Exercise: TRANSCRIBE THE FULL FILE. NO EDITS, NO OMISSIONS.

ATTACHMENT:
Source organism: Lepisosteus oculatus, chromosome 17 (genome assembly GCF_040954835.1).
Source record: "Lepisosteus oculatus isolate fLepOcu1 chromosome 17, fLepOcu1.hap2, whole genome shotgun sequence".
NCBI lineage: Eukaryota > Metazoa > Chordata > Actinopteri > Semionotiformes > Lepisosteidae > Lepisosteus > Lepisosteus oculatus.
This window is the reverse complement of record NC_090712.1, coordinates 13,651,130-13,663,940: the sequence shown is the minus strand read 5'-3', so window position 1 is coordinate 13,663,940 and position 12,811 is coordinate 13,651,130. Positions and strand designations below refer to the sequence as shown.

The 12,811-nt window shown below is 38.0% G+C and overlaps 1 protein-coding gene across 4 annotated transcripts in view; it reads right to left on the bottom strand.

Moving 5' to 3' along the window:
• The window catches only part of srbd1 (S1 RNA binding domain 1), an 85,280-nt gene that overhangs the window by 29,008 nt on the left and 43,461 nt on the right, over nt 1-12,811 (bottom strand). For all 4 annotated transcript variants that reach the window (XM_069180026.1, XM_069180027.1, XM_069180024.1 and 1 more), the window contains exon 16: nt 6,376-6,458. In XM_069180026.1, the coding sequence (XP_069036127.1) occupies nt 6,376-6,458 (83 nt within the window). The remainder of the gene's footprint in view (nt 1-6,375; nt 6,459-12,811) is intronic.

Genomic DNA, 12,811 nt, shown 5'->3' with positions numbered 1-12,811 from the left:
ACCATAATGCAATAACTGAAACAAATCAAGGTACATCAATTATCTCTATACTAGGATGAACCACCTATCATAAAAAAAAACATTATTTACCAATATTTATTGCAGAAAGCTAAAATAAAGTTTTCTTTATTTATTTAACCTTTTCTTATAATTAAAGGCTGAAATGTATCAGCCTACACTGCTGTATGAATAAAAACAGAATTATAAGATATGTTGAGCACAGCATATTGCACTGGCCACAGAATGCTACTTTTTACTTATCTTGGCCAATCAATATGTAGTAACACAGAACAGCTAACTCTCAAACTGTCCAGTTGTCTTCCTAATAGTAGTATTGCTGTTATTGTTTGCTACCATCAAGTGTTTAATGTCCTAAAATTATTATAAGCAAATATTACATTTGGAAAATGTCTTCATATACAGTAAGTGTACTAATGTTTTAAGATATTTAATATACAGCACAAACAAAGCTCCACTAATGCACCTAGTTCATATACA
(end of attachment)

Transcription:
Source organism: Lepisosteus oculatus, chromosome 17 (genome assembly GCF_040954835.1).
Source record: "Lepisosteus oculatus isolate fLepOcu1 chromosome 17, fLepOcu1.hap2, whole genome shotgun sequence".
NCBI lineage: Eukaryota > Metazoa > Chordata > Actinopteri > Semionotiformes > Lepisosteidae > Lepisosteus > Lepisosteus oculatus.
This window is the reverse complement of record NC_090712.1, coordinates 13,651,130-13,663,940: the sequence shown is the minus strand read 5'-3', so window position 1 is coordinate 13,663,940 and position 12,811 is coordinate 13,651,130. Positions and strand designations below refer to the sequence as shown.

The 12,811-nt window shown below is 38.0% G+C and overlaps 1 protein-coding gene across 4 annotated transcripts in view; it reads right to left on the bottom strand.

Moving 5' to 3' along the window:
• The window catches only part of srbd1 (S1 RNA binding domain 1), an 85,280-nt gene that overhangs the window by 29,008 nt on the left and 43,461 nt on the right, over nt 1-12,811 (bottom strand). For all 4 annotated transcript variants that reach the window (XM_069180026.1, XM_069180027.1, XM_069180024.1 and 1 more), the window contains exon 16: nt 6,376-6,458. In XM_069180026.1, the coding sequence (XP_069036127.1) occupies nt 6,376-6,458 (83 nt within the window). The remainder of the gene's footprint in view (nt 1-6,375; nt 6,459-12,811) is intronic.

Genomic DNA, 12,811 nt, shown 5'->3' with positions numbered 1-12,811 from the left:
ACCATAATGCAATAACTGAAACAAATCAAGGTACATCAATTATCTCTATACTAGGATGAACCACCTATCATAAAAAAAAACATTATTTACCAATATTTATTGCAGAAAGCTAAAATAAAGTTTTCTTTATTTATTTAACCTTTTCTTATAATTAAAGGCTGAAATGTATCAGCCTACACTGCTGTATGAATAAAAACAGAATTATAAGATATGTTGAGCACAGCATATTGCACTGGCCACAGAATGCTACTTTTTACTTATCTTGGCCAATCAATATGTAGTAACACAGAACAGCTAACTCTCAAACTGTCCAGTTGTCTTCCTAATAGTAGTATTGCTGTTATTGTTTGCTACCATCAAGTGTTTAATGTCCTAAAATTATTATAAGCAAATATTACATTTGGAAAATGTCTTCATATACAGTAAGTGTACTAATGTTTTAAGATATTTAATATACAGCACAAACAAAGCTCCACTAATGCACCTAGTTCATATACA